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Intel’s Slow Waltz at the Smartphone Dance

In the years during which the smartphone market has taken flight, {complink 2657|Intel Corp.} has failed to establish a strong position in the smartphone chip business, a fact that can only be viewed as a missed opportunity, coming as it does at a time when PC shipments are on the decline.

Surely Intel, the largest semiconductor manufacturer in the world, should have seen the rise of the smartphone market and prepared for its arrival, but figures show that Intel chips are not inside the majority of smartphones.

IHS Corp. numbers reflect this, and show that among suppliers of mobile handset baseband ICs (analog and digital), Intel holds only 8.4 percent of the market share, and is in third place behind Qualcomm Inc. at 52.3 percent and MediaTek Inc. at 14.9 percent.

I think it's fair for shareholders to raise questions about why Intel was unprepared to meet the high adoption rates of smartphones. I do accept the fact that it's a challenging market, as analyst Linley Gwennap of the Linley Group points out:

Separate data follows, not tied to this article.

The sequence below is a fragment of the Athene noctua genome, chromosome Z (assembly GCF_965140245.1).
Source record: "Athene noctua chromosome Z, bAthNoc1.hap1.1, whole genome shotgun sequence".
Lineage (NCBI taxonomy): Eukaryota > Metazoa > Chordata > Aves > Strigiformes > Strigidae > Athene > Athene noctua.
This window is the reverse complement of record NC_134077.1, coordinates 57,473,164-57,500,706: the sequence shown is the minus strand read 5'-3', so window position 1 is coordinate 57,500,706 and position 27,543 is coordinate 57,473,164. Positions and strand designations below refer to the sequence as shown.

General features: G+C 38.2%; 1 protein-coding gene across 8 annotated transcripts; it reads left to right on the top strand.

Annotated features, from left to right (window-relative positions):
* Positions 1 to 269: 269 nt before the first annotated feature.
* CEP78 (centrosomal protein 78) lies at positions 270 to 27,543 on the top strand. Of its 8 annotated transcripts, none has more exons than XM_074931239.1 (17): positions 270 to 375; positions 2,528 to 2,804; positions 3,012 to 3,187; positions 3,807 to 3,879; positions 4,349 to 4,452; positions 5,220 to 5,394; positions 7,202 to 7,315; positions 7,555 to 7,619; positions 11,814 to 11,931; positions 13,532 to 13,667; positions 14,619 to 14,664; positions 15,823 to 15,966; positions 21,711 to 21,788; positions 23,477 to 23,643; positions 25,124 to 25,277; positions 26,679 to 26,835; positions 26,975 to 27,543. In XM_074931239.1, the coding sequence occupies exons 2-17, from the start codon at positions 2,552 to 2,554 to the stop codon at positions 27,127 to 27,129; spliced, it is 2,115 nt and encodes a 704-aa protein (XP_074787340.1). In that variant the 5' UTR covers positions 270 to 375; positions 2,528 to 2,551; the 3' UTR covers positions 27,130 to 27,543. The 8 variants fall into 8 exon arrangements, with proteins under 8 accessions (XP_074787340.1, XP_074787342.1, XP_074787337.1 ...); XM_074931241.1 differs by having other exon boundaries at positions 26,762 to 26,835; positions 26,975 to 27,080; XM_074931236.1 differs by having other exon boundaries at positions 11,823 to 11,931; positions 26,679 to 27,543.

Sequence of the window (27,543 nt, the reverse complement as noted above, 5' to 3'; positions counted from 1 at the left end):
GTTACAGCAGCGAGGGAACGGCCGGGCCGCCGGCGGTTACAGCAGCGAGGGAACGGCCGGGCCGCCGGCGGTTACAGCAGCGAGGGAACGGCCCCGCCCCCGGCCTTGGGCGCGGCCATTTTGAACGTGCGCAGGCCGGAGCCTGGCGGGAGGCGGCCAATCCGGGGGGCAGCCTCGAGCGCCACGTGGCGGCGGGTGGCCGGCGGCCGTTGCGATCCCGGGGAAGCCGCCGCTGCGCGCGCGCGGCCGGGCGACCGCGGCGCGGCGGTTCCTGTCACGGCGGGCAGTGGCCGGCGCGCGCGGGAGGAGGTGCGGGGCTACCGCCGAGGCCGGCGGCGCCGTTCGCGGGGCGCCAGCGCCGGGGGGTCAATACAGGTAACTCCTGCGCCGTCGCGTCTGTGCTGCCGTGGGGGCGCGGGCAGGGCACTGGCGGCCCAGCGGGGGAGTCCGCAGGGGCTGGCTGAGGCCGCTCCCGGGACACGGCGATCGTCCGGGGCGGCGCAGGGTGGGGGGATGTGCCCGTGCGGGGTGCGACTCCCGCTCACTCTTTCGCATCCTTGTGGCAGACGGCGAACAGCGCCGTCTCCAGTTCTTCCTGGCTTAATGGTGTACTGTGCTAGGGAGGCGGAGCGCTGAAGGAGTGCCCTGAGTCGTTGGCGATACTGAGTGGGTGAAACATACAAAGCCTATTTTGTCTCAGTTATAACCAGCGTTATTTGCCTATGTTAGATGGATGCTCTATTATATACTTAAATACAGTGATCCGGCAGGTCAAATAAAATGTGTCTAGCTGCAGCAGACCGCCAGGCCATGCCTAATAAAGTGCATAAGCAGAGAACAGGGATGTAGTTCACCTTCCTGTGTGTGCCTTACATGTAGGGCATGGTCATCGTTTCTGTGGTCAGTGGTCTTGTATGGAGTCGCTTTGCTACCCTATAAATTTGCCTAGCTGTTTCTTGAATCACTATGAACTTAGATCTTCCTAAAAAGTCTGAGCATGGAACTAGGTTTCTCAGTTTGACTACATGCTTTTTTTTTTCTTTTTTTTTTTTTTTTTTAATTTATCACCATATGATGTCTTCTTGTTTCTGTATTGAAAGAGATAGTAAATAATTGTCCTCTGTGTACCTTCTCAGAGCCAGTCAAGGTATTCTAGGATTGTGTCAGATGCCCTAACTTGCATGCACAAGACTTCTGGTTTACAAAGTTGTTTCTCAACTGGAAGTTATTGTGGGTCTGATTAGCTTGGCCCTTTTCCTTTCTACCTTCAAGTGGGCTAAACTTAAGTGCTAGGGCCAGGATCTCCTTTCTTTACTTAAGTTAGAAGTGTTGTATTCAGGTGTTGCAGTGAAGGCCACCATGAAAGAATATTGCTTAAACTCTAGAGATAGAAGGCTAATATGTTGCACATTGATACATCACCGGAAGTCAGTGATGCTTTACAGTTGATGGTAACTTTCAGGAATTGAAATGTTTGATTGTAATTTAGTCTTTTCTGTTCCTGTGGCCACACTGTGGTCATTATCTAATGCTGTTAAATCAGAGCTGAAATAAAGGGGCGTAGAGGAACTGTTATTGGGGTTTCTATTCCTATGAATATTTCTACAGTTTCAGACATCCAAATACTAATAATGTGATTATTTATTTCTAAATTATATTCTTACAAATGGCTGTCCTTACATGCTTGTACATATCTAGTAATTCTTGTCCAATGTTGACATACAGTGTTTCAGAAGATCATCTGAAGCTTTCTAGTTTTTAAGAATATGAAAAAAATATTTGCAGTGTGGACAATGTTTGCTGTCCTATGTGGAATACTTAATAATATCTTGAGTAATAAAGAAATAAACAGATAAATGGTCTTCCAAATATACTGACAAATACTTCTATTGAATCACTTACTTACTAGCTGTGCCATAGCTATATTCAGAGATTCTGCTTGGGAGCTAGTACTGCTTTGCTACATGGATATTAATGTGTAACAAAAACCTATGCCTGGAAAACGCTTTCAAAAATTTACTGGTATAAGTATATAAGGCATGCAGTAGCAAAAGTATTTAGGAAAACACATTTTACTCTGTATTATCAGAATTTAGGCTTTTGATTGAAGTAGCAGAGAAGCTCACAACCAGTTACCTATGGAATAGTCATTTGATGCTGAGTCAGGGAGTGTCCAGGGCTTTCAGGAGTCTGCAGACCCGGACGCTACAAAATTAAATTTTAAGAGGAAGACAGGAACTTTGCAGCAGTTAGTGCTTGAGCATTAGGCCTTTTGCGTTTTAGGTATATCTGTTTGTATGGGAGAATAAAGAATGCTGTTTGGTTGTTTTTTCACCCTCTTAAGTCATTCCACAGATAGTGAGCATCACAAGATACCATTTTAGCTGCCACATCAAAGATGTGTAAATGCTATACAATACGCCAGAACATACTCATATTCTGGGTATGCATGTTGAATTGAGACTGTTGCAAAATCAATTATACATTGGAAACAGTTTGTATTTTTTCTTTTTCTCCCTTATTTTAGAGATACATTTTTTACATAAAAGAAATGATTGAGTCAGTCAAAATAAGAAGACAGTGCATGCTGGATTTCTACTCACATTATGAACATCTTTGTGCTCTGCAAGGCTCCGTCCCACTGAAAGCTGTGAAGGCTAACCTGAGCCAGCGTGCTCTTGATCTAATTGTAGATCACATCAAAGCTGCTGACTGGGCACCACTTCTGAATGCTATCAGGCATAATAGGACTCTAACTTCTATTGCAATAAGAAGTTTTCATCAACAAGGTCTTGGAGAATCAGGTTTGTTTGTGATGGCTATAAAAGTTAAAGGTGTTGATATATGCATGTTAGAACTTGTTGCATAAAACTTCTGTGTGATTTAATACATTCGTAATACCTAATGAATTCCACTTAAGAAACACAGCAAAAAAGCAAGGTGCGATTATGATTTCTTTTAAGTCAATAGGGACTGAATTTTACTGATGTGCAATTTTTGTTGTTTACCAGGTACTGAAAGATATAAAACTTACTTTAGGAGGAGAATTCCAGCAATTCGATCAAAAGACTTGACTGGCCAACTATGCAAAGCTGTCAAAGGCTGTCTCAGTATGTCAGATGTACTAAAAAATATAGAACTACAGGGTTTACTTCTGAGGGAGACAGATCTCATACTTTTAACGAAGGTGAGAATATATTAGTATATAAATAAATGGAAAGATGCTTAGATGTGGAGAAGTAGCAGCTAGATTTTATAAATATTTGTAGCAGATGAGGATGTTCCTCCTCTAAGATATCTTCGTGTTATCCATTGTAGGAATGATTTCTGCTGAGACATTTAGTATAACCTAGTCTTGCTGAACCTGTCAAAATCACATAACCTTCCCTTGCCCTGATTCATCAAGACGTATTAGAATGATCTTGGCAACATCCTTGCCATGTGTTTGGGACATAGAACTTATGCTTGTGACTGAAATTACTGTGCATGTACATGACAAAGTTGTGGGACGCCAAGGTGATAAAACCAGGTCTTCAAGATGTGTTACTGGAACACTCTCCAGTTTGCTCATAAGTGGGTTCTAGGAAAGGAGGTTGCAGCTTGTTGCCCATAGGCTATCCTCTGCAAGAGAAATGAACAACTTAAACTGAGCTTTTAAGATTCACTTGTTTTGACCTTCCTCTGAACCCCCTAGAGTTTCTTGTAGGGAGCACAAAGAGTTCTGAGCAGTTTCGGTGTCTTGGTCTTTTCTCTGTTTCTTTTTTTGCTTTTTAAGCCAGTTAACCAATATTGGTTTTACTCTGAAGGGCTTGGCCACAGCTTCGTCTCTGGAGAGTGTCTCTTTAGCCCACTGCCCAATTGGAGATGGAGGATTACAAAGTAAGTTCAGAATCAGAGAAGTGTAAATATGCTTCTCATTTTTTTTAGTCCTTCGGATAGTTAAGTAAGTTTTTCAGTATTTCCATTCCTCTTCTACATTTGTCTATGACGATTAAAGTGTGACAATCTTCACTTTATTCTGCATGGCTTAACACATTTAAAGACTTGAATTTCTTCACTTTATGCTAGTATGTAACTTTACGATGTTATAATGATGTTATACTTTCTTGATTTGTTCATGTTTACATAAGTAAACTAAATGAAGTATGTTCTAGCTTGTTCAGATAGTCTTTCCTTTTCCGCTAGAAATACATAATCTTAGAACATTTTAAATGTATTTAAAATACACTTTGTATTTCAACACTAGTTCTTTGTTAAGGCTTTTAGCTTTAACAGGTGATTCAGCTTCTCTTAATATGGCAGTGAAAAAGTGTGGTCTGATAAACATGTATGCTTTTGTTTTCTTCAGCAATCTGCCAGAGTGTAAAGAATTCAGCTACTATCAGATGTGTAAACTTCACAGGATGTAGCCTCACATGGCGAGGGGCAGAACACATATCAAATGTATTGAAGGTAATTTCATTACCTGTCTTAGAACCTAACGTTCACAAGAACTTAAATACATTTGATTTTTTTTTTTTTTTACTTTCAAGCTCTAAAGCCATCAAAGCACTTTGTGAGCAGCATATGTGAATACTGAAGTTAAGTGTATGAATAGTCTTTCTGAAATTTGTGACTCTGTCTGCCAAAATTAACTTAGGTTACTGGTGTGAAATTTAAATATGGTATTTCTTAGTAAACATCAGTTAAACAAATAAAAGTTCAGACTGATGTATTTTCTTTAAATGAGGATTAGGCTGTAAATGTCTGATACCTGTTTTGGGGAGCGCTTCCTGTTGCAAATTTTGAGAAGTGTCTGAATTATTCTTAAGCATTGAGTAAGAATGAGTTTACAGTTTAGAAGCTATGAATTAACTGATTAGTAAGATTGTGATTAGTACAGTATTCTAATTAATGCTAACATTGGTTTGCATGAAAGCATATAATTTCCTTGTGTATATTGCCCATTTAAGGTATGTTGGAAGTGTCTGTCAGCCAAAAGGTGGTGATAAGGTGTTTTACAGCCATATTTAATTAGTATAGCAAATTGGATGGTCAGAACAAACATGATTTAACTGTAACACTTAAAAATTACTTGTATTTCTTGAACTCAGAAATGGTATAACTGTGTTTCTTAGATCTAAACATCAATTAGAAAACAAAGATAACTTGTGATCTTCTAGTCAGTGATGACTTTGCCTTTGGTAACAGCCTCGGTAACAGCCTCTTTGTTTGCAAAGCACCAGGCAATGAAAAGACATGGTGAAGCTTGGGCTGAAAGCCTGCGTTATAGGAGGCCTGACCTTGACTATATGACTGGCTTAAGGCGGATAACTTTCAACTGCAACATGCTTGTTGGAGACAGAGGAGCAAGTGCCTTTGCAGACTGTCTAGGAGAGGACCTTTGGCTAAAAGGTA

It's not every year that the third- and fourth-ranked mobile application-processor vendors bail out of the smartphone and tablet markets, as Texas Instruments and Freescale have done. Or that the fourth-largest cellular-baseband vendor loses its sugar daddy and appears likely to fail—the tenuous spot that ST-Ericsson is now in. Intel, by contrast, earned its first-ever smartphone design wins and appears ready to take up some of the slack, while MediaTek's shipments into smartphones suddenly took off.

As Intel prepares to catch up with its competitors, the company is seizing on the high expectations for the low-end smartphone market, which should offer the chipmaker a golden opportunity. Figures from IHS show that from 2012 to 2016, the market will double with shipments moving from 206 million in 2012 to 559 million in 2016. In fact, according to IHS, shipments of low-end smartphones will rise at a compound annual growth rate (CAGR) of 51 percent from 2011 to 2016. That's faster than high-end smartphone shipments, which will grow at a CAGR of only 12 percent during the same period.

The strong demand for low-end smartphones is mainly from China and other Asia-Pacific countries, as well as Eastern Europe, Africa, and the Middle East. To get its chips into low-end smartphones, Intel introduced, at the recent Consumer Electronics Show in Las Vegas, an Atom processor platform designed to target this market in emerging economies. Francis Sideco, senior principal analyst for wireless communications at IHS, called this a “shrewd strategy” that just might help Intel increase its chip business in this market segment.